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Tradition Continues

After almost a century and a half of near-constant civil war and political upheaval, Japan unified in 1603 under a new ruling family, the Tokugawa. This 250-year regime brought economic growth, prolonged peace and widespread enjoyment of art and culture. The samurai, the ruling warrior class of this prosperous period, were the primary beneficiaries of this proliferation of riches and art.

The Art of the Samurai will explore how the guardians of this historic era expressed their status and creativity through magnificent and functional works of art. From silken suits of armor to elaborate ceremonies with precious wares, the world of the samurai continues to captivate audiences today. Join us as we enter this exclusive and enigmatic world.

The Regime Begins

During the Edo period (1603 - 1867), Japan was united under Tokugawa shogun, notably Tokugawa Ieyasu. Following his appointment as shogun in 1603, Ieyasu established his government in Edo, now Tokyo. As part of his governance strategy, Ieyasu redistributed land among feudal lords, strengthening loyal vassals and moderating their power through financial and political obligations. This shift transformed the samurai lifestyle and began to reshape Japanese culture through the modern era.

Who Were The Samurai? 

In the modern era, the terms 'samurai' and 'bushi', the traditional name for warriors, are often used interchangeably, but historically there was a distinct difference. Anyone could become a soldier, but one had to be born into the ruling class of the samurai, an esteemed lineage directly under the emperor.

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Edo Period Samurai Suit Of Armor


Philosophical Foundations

Bushido, originating in the eighth century and enduring through modern times, served as the code of conduct for Japan's warrior class, governing their way of life. Derived from the Japanese words bushi meaning "warrior" and do meaning "path" or "way," bushido translates directly to the "way of the warrior." Before the formalization of bushido, there were earlier codes of conduct, such as the Way of the Man-At-Arms and the Way of the Bow and Arrows, which were prevalent in the 10th and 11th centuries. It was during the Edo period that bushido became solidified with a formal code.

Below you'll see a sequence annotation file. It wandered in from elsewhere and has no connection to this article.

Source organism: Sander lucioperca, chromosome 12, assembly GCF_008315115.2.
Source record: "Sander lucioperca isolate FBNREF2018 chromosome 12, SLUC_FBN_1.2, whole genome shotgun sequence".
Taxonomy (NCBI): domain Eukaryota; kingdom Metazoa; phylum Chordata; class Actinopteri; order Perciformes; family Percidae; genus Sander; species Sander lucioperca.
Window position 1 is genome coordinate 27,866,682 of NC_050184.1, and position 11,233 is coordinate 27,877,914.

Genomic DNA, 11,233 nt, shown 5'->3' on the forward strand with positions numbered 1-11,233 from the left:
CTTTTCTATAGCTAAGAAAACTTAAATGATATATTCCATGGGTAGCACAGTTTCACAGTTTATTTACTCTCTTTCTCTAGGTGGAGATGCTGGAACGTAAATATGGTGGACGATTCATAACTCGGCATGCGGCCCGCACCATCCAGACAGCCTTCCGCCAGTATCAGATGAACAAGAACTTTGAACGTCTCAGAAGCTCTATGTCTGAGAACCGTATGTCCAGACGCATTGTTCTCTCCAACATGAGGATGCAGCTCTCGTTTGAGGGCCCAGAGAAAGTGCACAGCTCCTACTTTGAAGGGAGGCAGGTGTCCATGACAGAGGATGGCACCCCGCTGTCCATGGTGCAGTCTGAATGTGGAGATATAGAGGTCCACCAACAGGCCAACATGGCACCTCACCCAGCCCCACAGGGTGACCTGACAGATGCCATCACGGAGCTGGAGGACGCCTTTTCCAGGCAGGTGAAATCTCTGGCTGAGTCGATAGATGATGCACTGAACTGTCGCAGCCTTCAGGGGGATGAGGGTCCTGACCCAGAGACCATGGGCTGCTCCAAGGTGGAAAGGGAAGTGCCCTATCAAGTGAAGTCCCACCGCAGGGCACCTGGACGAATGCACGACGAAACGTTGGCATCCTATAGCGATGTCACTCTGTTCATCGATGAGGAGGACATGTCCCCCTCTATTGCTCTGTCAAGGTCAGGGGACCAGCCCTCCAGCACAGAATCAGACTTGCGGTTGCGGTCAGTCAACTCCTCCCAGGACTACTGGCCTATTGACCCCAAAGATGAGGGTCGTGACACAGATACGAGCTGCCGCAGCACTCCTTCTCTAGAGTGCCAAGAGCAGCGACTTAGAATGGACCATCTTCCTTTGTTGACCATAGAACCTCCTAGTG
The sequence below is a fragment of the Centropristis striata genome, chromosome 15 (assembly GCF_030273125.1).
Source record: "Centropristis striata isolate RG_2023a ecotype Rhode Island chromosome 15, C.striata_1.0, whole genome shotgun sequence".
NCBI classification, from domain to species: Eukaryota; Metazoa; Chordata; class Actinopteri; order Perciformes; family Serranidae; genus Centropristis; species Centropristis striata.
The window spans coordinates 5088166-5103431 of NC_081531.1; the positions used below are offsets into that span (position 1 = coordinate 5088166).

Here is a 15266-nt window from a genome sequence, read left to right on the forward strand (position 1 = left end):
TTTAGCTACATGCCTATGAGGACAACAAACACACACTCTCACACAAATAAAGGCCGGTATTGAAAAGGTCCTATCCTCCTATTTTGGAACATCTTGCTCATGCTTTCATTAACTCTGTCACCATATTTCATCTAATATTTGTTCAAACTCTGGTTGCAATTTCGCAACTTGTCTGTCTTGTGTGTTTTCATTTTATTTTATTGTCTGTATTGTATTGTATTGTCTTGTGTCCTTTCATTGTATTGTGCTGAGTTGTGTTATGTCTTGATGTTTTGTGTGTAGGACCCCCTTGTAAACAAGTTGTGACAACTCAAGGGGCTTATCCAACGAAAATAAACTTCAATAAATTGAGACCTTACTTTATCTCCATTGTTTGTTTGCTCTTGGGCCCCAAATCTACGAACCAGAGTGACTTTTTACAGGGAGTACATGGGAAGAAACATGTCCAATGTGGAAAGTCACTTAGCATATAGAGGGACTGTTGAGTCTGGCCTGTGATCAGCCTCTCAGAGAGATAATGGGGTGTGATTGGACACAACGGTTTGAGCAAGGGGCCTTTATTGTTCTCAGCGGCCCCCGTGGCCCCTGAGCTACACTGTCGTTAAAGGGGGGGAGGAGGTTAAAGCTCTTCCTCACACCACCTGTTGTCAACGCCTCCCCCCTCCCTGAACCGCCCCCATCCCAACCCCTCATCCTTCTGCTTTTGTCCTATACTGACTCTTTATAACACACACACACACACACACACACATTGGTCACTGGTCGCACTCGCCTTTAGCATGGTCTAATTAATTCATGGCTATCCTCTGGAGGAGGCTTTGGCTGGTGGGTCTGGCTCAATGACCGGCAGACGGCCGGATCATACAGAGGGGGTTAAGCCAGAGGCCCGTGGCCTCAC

Virtues of Bushido

Bushido, rooted in Buddhist and Confucian ideals, prioritizes loyalty to one's lord and honor, encapsulating eight virtues: Rectitude, Courage, Benevolence, Politeness, Honesty, Honor, Loyalty and Character.

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In the Edo period, participation in tea ceremonies became vital for a daimyo's social status, showcasing their roles as warriors and patrons of the arts. The Japanese chadō tea ceremony, featuring ceremonial-grade matcha, is globally renowned today. Mastery of its movements requires years of practice. Though Japan’s feudal era came to an end in 1868 and the samurai class soon followed, a deep honor and admiration for the tea ceremony persisted through the Meiji period and continues to the present era.

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During the Edo period, Japan practiced isolationism, avoiding trade with the West. In 1853, American Commodore Matthew Perry broke this isolation by entering Tokyo Bay with U.S. Navy ships, aiming to establish trade and discourse. Despite Japan's initial reluctance, the Treaty of Kanagawa was signed in 1854, granting access to two ports and allowing American consuls in Japan. Although not a commercial pact, this treaty paved the way for future trade and contact with the West, profoundly influencing art movements like Impressionism and Post-Impressionism, and transforming Western decorative arts with the influx Japanese goods.

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Meiji Japan Silver Tea and Coffee Service by Sanju Saku. Circa 1900. Sold at M.S. Rau.

Portrait Of A Mother And Child by Tsuguharu Foujita. Circa 1957

The samurai dominated the Japanese government and society until the Meiji Restoration of 1868, which led to the abolition of the existing social system. Despite losing their traditional privileges, many samurai entered the elite ranks of politics and industry in modern Japan, still holding vast social influence. The legacy of the samurai continues to reverberate through time, shaping not only Japan's historical narrative but also influencing contemporary culture worldwide. From their unwavering commitment to honor and duty to their mastery of martial arts and code of conduct, the samurai epitomized the ideals of courage, loyalty and discipline.

Honor. Artistry. Tradition. 

Step into the samurai world and discover how these historical guardians lived their lives through mesmerizing and functional works of art.